Just a stone’s throw away from the glaring neon lights and sinister undertones of the infamous Burgos Street is a rising hub in the Poblacion area. Its unpretentious, laidback vibe, value-for-money food, and cheap booze are tip top reason why many flock here–from grown hipsters and overworked yuppies to budget backpackers and, sometimes, clandestine members of the elite. It’s exactly this type of atmosphere that has been attracting a new slew of entrepreneurs to this area often dubbed as Williams-Burgos or Backwell, and Kian Kazemi is one of them.
You may have come across him on T.V. (he had a few months’ air time on Pinoy Big Brother) or in one of Bench’s awaited underwear fashion shows, but Kian has put his modeling stints aside and focused something he was truly passionate about – food. Despite a culinary background, he admits that traveling is literally the spice to life. He tells us how his solo backpacking refined his taste buds, which fortunately, for us, was translated into this homey hole-in-the-wall gem.
Kite Kebab Bar has all the makings of a hit neighborhood spot. A picturesque façade that incorporates contemporary and natural elements (the tree up front was personally installed by him), and even more attractive interiors that show off an amalgam of Middle Eastern and Filipino knick knacks – a homage to Kian’s half Iranian, half Ilonngo lineage.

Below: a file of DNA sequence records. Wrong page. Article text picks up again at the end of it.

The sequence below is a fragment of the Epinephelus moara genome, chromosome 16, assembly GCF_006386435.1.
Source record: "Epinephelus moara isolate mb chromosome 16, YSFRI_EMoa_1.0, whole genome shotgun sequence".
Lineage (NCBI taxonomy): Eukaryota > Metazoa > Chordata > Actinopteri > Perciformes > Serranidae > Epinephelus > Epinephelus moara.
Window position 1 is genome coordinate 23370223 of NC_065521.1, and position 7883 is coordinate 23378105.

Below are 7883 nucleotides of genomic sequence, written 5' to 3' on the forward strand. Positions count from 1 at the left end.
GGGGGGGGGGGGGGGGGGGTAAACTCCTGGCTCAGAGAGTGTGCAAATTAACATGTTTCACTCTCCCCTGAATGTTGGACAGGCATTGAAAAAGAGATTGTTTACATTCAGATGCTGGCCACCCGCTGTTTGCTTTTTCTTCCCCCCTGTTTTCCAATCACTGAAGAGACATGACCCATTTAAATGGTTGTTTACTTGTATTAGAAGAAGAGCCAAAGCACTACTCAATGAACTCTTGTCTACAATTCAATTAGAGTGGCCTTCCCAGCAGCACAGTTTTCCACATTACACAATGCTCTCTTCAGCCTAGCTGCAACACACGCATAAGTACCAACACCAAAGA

Everything about Kite is carefully curated, but by Kian himself, so sans the stiffness most hip restaurants unintentionally exude when going for a concept theme—from the endearing upcycled furniture to the hand-painted wall murals (by a self-taught 17 year-old prodigy, nonetheless). Even the menu was meticulously created by the owner himself which resulted in a very tapas, izakaya-style experience with reasonable prices.
Mediterranean street food is simple, with not much frills that really makes use of robust flavors and reenergizes the palate. Start off with the Hummus and Feta Cheese (Php 155) with homemade pita slices. The hummus is straightforward and still tastes much of its main ingredient, garbanzos, while the feta adds a kick and a complex texture.
Vegetarian Samosas (Php 99): Deep-fried puffs of savory vegetables. Best when dipped in their tomato-based salsa.
Tzatziki (Php 135): Refresh your palate with this cool mezze made with yogurt, bits of cucumber, mint, and paprika.
Tabouli Salad (Php 99): This unassuming salad is chockfull of super foods and ranked as one of the healthiest dishes, incorporating parsley, wheat bulgur, tomato, onions, lemon juice, and olive oil.
Falafel Salad (Php 125): A great play on taste, texture and color. A deep-fried falafel is mixed with sweet grapes, salty feta, olives, and tomatoes on a bed of greens.
Speaking of falafels, if you want them alone, you can order them in threes (Php 99). Not the falafels I’ve been used to, but they’re a delight to devour with a side of below zero beer. A crisp outer shell gives way to its chewy interior made of chickpeas and green herbs.
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